On February 1, we gingerly suggested that market participants were witnessing something important – a policy shift that would have dramatic ramifications for all assets and would likely be seen, in hindsight, as momentous. Specifically, we said this:
In hindsight, January may well be remembered as the month when monetary policy makers ushered in a new central bank “put”, and if the history books do end up reflecting that, it will more than a little ironic.
After all, as late as December’s Fed and ECB meetings, Jerome Powell and Mario Draghi were emphasizing “auto-pilot” on balance sheet runoff and confirming an end to net asset purchases, respectively. That, against a backdrop of weaker data stateside and a quickly deteriorating situation across the pond in Europe.
Fast forward five months and that assessment looks prescient. The Fed is set to cut rates at the end of the month and most expect a new easing package of some kind from the ECB in September.
One of the primary reasons monetary policymakers have been forced to pivot so dramatically dovish is that politicians continue to exhibit an unnerving penchant for brinksmanship and the populist fervor that swept across western democracies in 2015 refuses to abate.
Despite ongoing political tumult, risk assets of all stripes have surged in 2019 thanks almost entirely to the new policymaker put we teased on February 1.
What you’re seeing in the coordinated dovish pivot from central banks is policymakers attempting to safeguard the stability they’ve spent years fostering against incessant threats from the political arena, be it Brexit, Trump, Matteo Salvini, rising tensions in the Mideast, protests in Hong Kong, the recent spat between Tokyo and Seoul, and on, and on.
One of the reasons central banks have been unable to normalize is down to the addiction liability they’re running, manifested in record duration risk and the proliferation of various short vol. expressions which are all subject to being unwound. As we saw in 2018, it doesn’t take much in the way of Fed recalcitrance (read: persistent hawkishness) to trigger a mini-emerging market meltdown, for instance.
The stimulus addiction aside, another reason central banks can’t normalize is simply that politicians continue to foster instability and uncertainty and it’s only recently that fiscal stimulus is back en vogue.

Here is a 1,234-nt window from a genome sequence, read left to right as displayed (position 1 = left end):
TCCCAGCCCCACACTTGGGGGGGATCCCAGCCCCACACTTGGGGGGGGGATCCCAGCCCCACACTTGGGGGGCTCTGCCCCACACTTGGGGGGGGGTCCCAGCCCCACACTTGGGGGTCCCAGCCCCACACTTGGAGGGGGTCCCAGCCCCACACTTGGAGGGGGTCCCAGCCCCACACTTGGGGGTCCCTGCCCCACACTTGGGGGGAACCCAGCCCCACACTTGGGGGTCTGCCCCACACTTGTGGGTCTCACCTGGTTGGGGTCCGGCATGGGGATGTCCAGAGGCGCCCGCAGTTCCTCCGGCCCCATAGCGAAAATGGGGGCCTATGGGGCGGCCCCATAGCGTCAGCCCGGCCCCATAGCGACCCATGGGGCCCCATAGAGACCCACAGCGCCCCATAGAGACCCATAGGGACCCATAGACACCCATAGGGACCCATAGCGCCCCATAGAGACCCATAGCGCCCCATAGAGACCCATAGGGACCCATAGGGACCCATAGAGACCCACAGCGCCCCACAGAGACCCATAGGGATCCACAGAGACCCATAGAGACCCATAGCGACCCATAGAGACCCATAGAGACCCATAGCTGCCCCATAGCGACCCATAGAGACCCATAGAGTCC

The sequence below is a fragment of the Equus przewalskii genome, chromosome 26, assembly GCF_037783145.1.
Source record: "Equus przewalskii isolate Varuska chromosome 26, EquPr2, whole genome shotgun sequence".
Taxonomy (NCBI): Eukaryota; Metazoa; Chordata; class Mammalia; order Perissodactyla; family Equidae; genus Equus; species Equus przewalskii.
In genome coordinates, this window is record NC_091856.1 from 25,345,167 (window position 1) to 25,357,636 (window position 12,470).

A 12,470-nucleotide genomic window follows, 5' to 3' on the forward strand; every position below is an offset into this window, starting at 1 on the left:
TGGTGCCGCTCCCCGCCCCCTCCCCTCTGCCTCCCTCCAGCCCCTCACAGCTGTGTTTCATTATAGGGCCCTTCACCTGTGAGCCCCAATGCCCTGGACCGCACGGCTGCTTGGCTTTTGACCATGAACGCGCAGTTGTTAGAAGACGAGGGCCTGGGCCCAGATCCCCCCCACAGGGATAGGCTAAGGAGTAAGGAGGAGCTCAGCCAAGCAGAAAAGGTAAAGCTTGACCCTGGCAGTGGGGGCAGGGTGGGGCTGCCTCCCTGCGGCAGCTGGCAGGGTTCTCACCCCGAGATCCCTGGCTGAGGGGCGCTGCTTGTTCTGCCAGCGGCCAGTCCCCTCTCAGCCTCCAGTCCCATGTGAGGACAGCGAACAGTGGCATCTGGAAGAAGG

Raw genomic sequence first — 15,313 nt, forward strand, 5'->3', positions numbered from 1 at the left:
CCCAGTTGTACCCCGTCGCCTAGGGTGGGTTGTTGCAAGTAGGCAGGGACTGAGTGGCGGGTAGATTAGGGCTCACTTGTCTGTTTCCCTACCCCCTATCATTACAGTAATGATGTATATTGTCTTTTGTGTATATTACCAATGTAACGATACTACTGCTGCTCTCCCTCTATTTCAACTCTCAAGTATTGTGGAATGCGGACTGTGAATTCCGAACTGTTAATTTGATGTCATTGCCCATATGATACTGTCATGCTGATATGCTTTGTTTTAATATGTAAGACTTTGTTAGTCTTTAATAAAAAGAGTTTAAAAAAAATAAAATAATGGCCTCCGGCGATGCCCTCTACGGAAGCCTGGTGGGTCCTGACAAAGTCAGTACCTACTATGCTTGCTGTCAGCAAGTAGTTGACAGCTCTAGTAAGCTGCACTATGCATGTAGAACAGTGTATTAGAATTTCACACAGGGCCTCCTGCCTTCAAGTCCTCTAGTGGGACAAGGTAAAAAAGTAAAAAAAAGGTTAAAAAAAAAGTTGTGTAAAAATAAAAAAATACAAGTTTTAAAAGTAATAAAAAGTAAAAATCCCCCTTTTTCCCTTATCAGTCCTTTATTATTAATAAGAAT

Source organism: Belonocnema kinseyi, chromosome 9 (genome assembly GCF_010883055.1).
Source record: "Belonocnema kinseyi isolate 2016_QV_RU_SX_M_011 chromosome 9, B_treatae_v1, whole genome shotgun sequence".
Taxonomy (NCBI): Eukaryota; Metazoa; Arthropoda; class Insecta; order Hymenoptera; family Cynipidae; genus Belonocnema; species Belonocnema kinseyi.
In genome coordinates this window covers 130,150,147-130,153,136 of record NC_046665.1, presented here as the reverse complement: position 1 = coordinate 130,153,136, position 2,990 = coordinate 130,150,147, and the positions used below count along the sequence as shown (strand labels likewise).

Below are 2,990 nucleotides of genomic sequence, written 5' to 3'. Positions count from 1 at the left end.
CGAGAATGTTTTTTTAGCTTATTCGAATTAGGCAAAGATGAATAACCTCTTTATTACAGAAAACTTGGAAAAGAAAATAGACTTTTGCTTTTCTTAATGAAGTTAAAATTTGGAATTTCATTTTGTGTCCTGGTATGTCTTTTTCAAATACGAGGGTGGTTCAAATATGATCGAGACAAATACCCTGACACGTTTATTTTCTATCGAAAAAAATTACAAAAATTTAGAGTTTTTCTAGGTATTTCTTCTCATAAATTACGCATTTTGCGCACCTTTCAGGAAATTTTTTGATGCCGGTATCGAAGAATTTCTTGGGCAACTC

As BofA writes in a note dated Friday, revisiting the familiar disconnect between what the bank has called “politicians’ implied vol.” (proxied by US and China economic policy uncertainty indices) and “central banks’ implied vol.” (rates vol. in the US and Europe), “forward guidance, yield targeting, rate cuts and potentially more QE have all played a role in the recent melt-up across risk assets” which is “unfolding before our eyes despite still-simmering trade wars and the rising risk of a global economic slowdown”. The following chart will be familiar to some readers:
The bank goes on to underscore the notion that politicians are undermining what monetary policy has worked so hard to achieve in the post-crisis era.
“Central banks have managed to achieve record-low monetary policy uncertainty while politicians have pushed global economic policy uncertainty to record highs”, the bank’s Ioannis Angelakis notes, adding that “once again, central banks are trying to safeguard the economic outlook while politics threaten to derail the achievements of years of accommodative policies across the globe”.
The really telling chart is the following scatterplot, which illustrates how the last decade represents a sea change compared to the pre-crisis years.
As Angelakis goes on to say, describing the chart, “before the GFC, risk-assets were much more sensitive to political uncertainty [while] nowadays market trends are almost immune as central banks have shown that they can pivot back to dovishness very quickly”.
While that’s certainly true, the problem is that monetary policymakers are now woefully short on ammo. “Developed market central banks appear to have much less in the way of wiggle room” than their EM counterparts, Angelakis’ colleague Barnaby Martin wrote, in a separate note out Thursday. “The BoJ and SNB, for instance, both have balance sheets in excess of their domestic GDP and while the ECB balance sheet is only at ~40% of Eurozone GDP currently, interest rates are nonetheless at -40bp”, he continued.
Of course, some think Donald Trump has a plan – that the “method to his madness” involves creating so much uncertainty and political friction that the Fed is forced to cut rates and restart QE.
One wonders how he’ll take the news when, during his fourth term, with US rates in negative territory, 10-year Treasury yields at negative 60bps and SOMA bloated, Fed chair Jim Bullard tells him there’s nothing else that monetary policy can do.